The manifolds according to prior art are of large dimensions as a result of the large intake geometry of large aircraft engines. The manifolds thereby require significant storage space at storage.
The invention as described in the preferred embodiments discloses a universal manifold that is significantly smaller in size compared to prior art manifolds. It is the purpose of this invention to reduce the storage space by providing a small manifold.
The manifolds according to prior art design result in significant amount of labour hours to engineer, manufacture and test for fit. Further, the manifold is put in production in only small series as there may not be too many aircraft with a specific combination of engine and inlet cowling. This invention as described in the preferred embodiments discloses a universal manifold applicable to a large range of aircraft and aircraft engines. The manifold according to the invention is in principal engineered once and may be but in production in larger series. This will reduce the costs for the universal manifold. It is the purpose of this invention to reduce costs for the airline operator.
Washing aircraft engines may be conducted by the airline operator or by a specialist organisation like an Airport Engine Wash Service Centre. If the washing is conducted by a service centre the disadvantage by having many manifolds in stock is even more an issue of concern as the service centre will service a large number of different aircraft and aircraft engines. It is the purpose of this invention to reduce costs for the Airport Engine Wash Service Centre operator.
As disclosed in the preferred embodiment of this invention the universal, no-contact manifold according to the invention is put and held in position by the use of an arm such as a robotic arm. The robotic arm is operated from a control panel by an operator adjacent to the engine. The robotic arm allows the universal manifold to be positioned in the intake of the engine without physical contact between the aircraft and the universal manifold. The use of a robotic arm for positioning the manifold simplifies the set-up operations and makes the set-up safer. The wash operations can be viewed by the operator by direct eye contact with the engine inlet or by help of a viewing device such as an instant recording camera on the robotic arm. The use of a camera enables the operator to position the manifold and as well view details of the wash operation which he may not otherwise se.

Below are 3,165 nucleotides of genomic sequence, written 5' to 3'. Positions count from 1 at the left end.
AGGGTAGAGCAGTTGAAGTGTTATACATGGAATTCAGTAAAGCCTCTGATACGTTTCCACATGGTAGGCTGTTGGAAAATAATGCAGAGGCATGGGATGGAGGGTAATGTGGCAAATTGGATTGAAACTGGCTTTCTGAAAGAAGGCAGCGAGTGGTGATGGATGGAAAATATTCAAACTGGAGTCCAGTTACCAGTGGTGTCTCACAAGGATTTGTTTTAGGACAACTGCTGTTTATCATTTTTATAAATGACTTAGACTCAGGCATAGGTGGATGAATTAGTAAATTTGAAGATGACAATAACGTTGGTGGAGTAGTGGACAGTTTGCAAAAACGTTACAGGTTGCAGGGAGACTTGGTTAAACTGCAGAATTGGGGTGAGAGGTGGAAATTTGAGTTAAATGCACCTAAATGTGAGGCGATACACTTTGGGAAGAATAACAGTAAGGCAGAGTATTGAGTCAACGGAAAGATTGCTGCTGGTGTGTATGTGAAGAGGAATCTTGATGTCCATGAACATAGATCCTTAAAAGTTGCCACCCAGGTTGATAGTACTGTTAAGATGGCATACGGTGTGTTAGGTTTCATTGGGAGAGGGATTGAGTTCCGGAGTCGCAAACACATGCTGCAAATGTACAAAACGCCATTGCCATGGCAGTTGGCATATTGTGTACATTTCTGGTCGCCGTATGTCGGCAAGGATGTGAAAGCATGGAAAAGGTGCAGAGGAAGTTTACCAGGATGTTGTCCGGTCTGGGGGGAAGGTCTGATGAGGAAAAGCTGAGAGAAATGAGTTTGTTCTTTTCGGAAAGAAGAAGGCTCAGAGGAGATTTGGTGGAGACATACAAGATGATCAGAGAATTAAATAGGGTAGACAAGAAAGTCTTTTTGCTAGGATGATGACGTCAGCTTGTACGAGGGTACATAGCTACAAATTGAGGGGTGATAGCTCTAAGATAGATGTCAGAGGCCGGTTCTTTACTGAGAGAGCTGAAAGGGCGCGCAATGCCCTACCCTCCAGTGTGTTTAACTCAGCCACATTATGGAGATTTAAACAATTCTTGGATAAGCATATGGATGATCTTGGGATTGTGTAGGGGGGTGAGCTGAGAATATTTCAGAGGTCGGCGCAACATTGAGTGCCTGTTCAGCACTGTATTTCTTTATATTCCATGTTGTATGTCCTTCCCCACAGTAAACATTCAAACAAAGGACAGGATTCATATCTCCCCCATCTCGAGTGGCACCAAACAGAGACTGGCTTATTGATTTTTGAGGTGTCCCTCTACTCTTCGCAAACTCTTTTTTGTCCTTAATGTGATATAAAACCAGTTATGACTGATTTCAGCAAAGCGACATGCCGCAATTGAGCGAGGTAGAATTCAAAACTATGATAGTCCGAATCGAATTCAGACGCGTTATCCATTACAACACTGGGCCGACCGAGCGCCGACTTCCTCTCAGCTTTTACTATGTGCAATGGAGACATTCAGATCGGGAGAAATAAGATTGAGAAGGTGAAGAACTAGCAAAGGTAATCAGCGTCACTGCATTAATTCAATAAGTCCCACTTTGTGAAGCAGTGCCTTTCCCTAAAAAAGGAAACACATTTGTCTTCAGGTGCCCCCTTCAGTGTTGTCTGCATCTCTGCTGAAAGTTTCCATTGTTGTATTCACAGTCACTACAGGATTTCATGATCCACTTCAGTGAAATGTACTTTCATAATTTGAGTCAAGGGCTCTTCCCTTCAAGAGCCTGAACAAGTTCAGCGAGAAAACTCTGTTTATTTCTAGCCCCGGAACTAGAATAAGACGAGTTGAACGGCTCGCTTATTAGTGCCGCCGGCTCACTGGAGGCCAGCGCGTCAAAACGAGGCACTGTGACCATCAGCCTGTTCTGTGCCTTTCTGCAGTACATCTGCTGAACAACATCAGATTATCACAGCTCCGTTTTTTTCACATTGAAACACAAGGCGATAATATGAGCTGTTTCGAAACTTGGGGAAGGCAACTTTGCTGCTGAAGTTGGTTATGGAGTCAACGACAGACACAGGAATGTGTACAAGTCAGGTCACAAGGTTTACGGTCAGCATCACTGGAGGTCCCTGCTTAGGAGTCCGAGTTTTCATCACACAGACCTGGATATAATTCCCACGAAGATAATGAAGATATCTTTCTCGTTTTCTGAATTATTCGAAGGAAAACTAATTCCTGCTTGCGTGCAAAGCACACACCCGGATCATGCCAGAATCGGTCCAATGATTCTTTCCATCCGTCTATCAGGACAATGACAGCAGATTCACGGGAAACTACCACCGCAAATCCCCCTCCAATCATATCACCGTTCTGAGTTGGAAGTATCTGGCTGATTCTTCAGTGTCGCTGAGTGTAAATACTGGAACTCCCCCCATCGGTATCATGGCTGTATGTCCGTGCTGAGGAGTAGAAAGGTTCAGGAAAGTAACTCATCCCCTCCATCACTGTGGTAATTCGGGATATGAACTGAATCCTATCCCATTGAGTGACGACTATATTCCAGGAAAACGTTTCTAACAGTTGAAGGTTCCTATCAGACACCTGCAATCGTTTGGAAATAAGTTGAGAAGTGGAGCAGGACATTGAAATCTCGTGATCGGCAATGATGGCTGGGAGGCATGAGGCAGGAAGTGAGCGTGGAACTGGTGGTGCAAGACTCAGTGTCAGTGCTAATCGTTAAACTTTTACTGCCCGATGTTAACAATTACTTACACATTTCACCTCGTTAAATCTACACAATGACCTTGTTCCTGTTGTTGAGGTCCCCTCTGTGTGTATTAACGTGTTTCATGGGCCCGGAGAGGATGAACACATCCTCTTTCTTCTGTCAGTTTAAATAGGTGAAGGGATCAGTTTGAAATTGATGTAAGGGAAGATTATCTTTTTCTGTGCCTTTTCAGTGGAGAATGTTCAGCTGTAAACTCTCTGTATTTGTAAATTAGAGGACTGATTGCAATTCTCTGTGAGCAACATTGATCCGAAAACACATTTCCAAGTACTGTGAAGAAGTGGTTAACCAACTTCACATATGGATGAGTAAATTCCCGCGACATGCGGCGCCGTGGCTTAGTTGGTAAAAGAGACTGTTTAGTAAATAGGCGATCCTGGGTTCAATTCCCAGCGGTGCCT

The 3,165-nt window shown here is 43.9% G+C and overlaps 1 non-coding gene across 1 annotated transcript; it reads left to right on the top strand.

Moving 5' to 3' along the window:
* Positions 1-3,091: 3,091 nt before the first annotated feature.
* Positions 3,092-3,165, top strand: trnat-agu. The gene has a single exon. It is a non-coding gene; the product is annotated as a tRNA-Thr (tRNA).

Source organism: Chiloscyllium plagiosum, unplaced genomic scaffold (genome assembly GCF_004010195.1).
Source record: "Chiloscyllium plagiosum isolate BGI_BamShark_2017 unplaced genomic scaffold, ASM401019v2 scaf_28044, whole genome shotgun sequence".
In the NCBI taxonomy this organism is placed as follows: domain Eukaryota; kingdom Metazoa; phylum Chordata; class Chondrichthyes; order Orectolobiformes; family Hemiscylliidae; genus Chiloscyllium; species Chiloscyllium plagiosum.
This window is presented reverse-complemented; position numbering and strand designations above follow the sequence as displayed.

There have been mentioned some issues of concern related to the use of the prior art manifold. The use of a robotic arm is a safety device reducing the risk of accidental damage. The prior art manifold can cause damage to the aircraft, e.g. a dent on the cowling, by accidental handling of the manifold during installation or removal. This invention as described in the preferred embodiments discloses the use of a robotic arm for a simplified and safer positioning of the manifold and thereby reducing the risk of accidental damage. It is the purpose of this invention to reduce the risk of accidental damage.
Any work done on the aircraft such as washing the engines requires that the operations comply with the instructions given by the Aircraft Maintenance Manual. This manual gives instructions on engine wash requirements and limitations such as installing an object like a wash manifold on the engine inlet cowling. By the use of a no-contact manifold according to the preferred embodiments of this invention it is not necessary to consult the Aircraft Maintenance Manual for purpose of installing the manifold. It is the purpose of this invention to avoid any conflict with any aircraft operational instructions such as the Aircraft Maintenance Manual by a manifold with no contact with the aircraft.
Conducting an engine wash requires that the aircraft has to be taken out of service for some time. It is in the interest of the airline operator to reduce the time the aircraft is out of service. The use of the universal and no-contact manifold according to the invention reduce the time for the wash operation as the set-up time for the manifold is shortened. Further, the universal and no-contact manifold can be operated by only one operator present at the aircraft or alternatively by remote control. It is the purpose of this invention to shorten the time for the wash operation and to reduce the labour requirement.
Further objects and advantages of the present invention will be discussed below by means of exemplifying embodiments.
Preferred embodiments of the invention will now be described in greater detail with reference to the accompanying drawings, in which
The invention disclosed heir in describes a system including a manifold that has no contact with the inlet air cowling. Having no contact with the inlet air cowling eliminates the issue of manufacturing adapted manifolds to the large number of aircraft engine inlet cowlings. Further, the manifold disclosed heir in is universal in the meaning that it may service small engines as well as large engines as the manifold has multi size capabilities. A manifold having multi size capability eliminates the issue of manufacturing many manifolds for aircraft engines of varying size.